Sorry to Bother You pairs a righteous political fury with surrealist flights of fancy. Writer-director Boots Riley explains how he came up with 2018’s wildest comedy.
In this in-depth interview, Akeel Bilgrami speaks on a wide range of issues of intellectual relevance and contemporary importance such as the relationship between Gandhi and Marx, issues of modernity, Chomsky’s philosophy, personal influences, academic philosophy in India, secularism, caste and current politics in India, Hindutva politics and the criminal threat of the present government, […]
John Pilger, investigative journalist and documentary film-maker, talks about the U.S.’ aggression in the Asia-Pacific region and the decline of its global dominance and says that a “new Cold War beckons isolation for the U.S. and danger for the rest of us”.
THE German political economist Wolfgang Streeck is one of the world’s leading critics of neoliberal capitalism. He received international attention for his essay “How will capitalism end?” written in 2014 for the New Left Review. The much-discussed essay was later republished in book form.
Inequalities are immanent to capitalism. Capitalist modes of production are maintained through the reproduction of inequalities.
In fact, my book begins with the early Marx because he created the first version of what I call the philosophy of praxis. The key problem of this version of Marxism is what Marx called the “realisation” of philosophy.
In this interview, VA talks with a key cadre of the Alexis Vive Patriotic Force, an organization based in the 23 Enero barrio that has worked to build Venezuela’s most emblematic urban commune.
WhatsApp and fake news go hand-in-hand in both Brazil and India. And judging by the Facebook-owned messaging app’s effect on Brazil’s recent presidential election, India may be slated for some serious trouble next spring.
Of all the genetic engineers who have renounced the technology—Arpad Pusztai, Belinda Martineau, Thierry Vrain and John Fagan, among others—because of its shortsighted approach and ability to produce unintended and potentially toxic consequences, Caius Rommens’ story may be the most compelling.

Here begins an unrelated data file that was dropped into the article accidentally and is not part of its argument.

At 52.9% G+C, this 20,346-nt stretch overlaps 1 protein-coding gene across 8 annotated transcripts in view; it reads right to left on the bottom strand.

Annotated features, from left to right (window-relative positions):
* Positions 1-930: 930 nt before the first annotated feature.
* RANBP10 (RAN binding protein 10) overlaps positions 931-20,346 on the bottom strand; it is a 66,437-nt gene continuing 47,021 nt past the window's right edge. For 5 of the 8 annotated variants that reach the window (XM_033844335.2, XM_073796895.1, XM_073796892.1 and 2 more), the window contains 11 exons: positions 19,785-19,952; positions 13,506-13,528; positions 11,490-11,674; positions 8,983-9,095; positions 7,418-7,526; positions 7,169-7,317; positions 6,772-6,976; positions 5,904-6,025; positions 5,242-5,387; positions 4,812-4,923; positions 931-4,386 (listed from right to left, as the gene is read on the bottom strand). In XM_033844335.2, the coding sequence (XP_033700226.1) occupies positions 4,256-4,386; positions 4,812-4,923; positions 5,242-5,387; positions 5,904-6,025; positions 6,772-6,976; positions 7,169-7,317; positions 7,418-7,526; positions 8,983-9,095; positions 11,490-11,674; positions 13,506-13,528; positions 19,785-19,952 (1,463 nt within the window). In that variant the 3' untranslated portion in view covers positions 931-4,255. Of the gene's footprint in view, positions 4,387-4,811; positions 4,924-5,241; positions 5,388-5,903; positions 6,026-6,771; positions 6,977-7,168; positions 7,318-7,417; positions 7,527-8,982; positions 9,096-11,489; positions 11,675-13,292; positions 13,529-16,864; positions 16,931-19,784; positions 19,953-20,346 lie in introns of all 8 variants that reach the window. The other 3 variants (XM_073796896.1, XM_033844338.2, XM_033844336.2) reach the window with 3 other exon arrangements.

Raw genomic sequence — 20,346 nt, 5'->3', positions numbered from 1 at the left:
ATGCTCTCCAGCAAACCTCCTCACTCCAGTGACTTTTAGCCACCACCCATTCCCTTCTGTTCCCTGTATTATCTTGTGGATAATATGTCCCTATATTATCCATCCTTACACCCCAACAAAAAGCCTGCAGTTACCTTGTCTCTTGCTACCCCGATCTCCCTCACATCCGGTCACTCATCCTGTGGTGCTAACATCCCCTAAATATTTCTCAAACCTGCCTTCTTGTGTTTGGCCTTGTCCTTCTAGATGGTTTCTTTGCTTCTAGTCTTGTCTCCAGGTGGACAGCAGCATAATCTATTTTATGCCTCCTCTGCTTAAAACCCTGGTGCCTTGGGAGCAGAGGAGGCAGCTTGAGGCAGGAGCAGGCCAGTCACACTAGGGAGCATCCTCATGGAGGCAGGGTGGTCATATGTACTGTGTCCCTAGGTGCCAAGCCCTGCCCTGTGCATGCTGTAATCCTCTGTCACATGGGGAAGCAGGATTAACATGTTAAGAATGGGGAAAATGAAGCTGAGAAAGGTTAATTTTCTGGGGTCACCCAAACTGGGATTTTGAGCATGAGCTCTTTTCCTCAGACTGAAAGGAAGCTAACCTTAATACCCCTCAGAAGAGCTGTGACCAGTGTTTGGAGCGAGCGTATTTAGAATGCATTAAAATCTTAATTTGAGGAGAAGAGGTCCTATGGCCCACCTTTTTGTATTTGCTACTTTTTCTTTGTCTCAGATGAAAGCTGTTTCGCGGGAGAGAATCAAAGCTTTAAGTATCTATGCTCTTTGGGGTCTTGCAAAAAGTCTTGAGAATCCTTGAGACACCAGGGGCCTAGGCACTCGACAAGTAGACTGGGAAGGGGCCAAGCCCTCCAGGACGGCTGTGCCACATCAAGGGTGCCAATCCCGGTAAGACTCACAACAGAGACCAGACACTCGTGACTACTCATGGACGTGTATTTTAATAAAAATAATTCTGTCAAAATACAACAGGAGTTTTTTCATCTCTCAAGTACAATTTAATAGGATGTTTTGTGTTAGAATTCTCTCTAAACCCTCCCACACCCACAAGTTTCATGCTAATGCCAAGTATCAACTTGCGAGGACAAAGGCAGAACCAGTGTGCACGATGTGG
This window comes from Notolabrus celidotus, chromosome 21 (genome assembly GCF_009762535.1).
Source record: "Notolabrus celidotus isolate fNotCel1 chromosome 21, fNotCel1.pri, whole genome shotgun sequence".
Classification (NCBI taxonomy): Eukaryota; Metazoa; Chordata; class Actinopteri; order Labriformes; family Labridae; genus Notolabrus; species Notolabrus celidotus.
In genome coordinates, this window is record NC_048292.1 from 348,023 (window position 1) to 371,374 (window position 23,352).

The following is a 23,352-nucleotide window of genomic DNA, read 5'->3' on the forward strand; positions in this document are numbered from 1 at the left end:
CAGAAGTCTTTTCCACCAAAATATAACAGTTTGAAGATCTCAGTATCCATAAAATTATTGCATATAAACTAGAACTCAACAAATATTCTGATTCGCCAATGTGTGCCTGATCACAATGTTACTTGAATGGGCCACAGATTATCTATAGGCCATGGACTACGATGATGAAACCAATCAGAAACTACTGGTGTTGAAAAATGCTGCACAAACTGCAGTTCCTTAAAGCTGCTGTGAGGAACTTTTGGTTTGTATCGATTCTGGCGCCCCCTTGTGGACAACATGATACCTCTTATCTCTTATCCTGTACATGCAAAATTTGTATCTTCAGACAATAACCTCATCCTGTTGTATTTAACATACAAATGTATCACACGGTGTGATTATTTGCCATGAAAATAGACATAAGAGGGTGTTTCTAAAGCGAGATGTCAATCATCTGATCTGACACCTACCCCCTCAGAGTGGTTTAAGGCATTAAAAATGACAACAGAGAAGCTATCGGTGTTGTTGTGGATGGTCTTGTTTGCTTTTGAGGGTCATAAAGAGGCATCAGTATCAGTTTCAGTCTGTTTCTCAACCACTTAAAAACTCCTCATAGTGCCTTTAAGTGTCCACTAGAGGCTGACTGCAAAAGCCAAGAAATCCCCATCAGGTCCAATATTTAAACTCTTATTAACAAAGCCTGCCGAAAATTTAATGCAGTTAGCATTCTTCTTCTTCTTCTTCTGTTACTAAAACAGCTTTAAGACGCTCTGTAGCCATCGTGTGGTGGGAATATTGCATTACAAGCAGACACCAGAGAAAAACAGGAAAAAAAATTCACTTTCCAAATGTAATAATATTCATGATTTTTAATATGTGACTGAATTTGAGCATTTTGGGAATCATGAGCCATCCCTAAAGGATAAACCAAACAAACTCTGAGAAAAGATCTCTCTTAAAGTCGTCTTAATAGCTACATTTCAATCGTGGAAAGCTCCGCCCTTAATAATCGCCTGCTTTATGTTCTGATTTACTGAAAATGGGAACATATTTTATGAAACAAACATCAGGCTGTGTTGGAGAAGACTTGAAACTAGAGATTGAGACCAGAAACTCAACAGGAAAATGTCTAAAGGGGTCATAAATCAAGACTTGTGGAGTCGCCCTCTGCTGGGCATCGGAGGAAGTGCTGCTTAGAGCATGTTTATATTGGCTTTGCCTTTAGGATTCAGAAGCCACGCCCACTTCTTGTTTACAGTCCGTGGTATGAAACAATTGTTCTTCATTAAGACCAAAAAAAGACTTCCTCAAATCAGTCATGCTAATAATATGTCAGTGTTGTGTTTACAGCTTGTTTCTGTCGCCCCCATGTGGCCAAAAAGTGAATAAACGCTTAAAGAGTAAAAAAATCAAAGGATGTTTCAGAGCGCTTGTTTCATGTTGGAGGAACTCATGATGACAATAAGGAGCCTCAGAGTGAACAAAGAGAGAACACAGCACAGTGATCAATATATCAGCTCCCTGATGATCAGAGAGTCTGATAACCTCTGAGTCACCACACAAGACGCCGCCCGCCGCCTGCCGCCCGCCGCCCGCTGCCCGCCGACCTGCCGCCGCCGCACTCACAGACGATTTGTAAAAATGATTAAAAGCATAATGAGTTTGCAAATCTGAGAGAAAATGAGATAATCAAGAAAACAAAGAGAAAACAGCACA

Capitalist industrialization has led us to the edge of the precipice of climate change, and avoiding the end of civilization as we know it may require the development of a view in direct opposition to the way in which capitalism “values” nature, according to John Bellamy Foster.
In this interview we talk to Andrés Ruggeri, anthropologist and researcher who directs the Facultad Abierta programme, dedicated to researching and supporting companies and factories recuperated by their workers. Ruggeri tells us about the history of this movement, the challenges it faces, the relations with recent governments in Argentina, and much more.
“Ecosocialist politics is based on recognizing that a sound ecological policy cannot be achieved within a capitalist framework. In order to restore (to the extent possible) the health of the ecosphere, it is necessary that economic decisions be no longer based on the capitalist goals of maximizing profit and accumulating wealth.”
“The overwhelming character of the ecological crisis will eventually…[force workers to recognize] that the main material conditions determining their lives are both economic and environmental—and indeed that the latter are more far-reaching.”
The second round of elections in Brazil will take place Oct. 28, and this time two opponents will face off. On the one side is Fernando Haddad from the Workers’ Party (PT) who promises to continue the project started by Luiz Inacio Lula da Silva and Dilma Rousseff.
“We have relations of domination, new ways in which imperialism manifests itself. That’s the reality of Europe, not the fairy stories of an alliance of nations, overcoming national borders, becoming one big, happy family.”